Our NSF study examines the effects of exurban development on avian communities in two structurally different habitat types (interior forest and shrubland/grassland mosaic) in the Adirondack Park of upstate New York and the Greater Yellowstone Ecosystem of southwestern Montana. The goal of this research is to examine how individual land ethics, and land‐use decisions, operating within a regional land‐use context, shape human impacts on biological communities, and how understanding this relationship can lead to better management and, potentially, ecologically healthier landscapes. The study will investigate: (1) how avian community structure and reproductive success relate to individual land ethics and land‐use practices in an exurban context; (2) how these bird community characteristics are controlled by localized human disturbances versus overall habitat structure as well as landscape versus local habitat characteristics; and (3) the extent to which the magnitude of these effects in diverse landscapes can be explained by the overall connectivity and resilience of the encompassing regions.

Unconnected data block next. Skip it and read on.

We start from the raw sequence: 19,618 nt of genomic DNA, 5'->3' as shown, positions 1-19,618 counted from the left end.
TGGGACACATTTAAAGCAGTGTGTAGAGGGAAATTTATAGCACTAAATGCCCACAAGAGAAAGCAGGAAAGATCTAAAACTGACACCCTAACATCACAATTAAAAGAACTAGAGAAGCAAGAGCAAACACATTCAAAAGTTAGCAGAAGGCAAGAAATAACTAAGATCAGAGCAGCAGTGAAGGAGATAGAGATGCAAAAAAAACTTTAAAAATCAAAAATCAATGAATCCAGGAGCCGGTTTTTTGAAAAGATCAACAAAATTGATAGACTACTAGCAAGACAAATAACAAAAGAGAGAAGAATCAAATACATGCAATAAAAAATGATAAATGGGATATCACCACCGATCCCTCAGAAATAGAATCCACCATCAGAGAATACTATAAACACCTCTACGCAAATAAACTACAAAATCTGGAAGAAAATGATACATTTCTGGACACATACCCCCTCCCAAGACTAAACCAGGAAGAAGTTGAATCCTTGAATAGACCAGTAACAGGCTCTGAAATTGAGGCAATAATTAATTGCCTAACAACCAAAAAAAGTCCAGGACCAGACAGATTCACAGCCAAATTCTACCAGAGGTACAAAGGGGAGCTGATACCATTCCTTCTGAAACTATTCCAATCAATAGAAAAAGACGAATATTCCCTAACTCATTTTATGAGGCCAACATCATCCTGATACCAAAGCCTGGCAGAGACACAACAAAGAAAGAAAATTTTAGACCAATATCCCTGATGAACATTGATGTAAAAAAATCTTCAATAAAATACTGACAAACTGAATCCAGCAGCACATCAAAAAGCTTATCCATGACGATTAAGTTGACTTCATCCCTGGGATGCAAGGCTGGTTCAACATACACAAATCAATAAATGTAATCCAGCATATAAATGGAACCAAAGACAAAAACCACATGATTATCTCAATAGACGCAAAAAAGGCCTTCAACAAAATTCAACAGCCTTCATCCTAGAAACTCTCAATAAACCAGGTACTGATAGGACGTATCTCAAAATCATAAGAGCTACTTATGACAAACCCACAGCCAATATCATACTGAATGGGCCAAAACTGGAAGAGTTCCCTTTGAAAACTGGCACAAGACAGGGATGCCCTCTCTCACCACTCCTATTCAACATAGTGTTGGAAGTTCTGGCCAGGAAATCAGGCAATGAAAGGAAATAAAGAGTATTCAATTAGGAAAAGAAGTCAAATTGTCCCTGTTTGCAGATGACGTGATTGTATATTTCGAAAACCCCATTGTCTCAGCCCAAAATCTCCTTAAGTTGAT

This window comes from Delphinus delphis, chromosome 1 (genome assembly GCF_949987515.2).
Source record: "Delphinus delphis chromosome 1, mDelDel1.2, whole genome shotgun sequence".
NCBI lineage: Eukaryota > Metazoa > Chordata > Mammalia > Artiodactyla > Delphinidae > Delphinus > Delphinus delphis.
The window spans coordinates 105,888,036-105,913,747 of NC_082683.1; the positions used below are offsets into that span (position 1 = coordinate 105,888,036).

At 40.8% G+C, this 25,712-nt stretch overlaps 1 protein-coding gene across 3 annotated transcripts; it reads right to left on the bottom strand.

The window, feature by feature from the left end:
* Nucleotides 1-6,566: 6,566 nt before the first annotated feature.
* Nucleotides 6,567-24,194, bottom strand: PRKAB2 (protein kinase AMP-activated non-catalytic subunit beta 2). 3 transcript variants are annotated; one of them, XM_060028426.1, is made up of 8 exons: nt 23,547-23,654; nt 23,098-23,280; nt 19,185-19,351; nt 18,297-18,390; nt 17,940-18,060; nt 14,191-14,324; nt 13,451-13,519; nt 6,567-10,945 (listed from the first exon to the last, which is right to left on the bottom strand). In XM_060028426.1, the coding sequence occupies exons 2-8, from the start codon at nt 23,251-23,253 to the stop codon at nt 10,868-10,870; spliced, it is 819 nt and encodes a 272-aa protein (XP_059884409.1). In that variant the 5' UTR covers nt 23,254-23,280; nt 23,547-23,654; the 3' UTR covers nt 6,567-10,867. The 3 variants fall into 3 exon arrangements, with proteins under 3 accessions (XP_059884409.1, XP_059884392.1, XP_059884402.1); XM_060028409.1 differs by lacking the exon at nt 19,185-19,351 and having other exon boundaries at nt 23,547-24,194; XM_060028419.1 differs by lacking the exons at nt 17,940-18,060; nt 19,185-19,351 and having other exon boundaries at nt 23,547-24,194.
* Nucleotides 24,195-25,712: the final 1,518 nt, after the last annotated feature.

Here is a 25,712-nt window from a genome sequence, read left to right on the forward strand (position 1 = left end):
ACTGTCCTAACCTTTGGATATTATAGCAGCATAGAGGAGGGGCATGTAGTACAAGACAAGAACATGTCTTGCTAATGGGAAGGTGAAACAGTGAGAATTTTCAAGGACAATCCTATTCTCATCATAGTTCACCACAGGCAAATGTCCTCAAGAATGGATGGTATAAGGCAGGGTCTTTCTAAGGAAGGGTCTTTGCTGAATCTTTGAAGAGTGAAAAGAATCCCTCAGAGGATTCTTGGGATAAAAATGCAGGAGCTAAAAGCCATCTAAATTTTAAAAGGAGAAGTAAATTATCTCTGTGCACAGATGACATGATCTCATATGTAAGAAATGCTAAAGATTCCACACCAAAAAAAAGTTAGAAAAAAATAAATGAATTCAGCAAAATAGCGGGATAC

Project Report: Angry Birds: Songbirds, Noise, and Exurban Development
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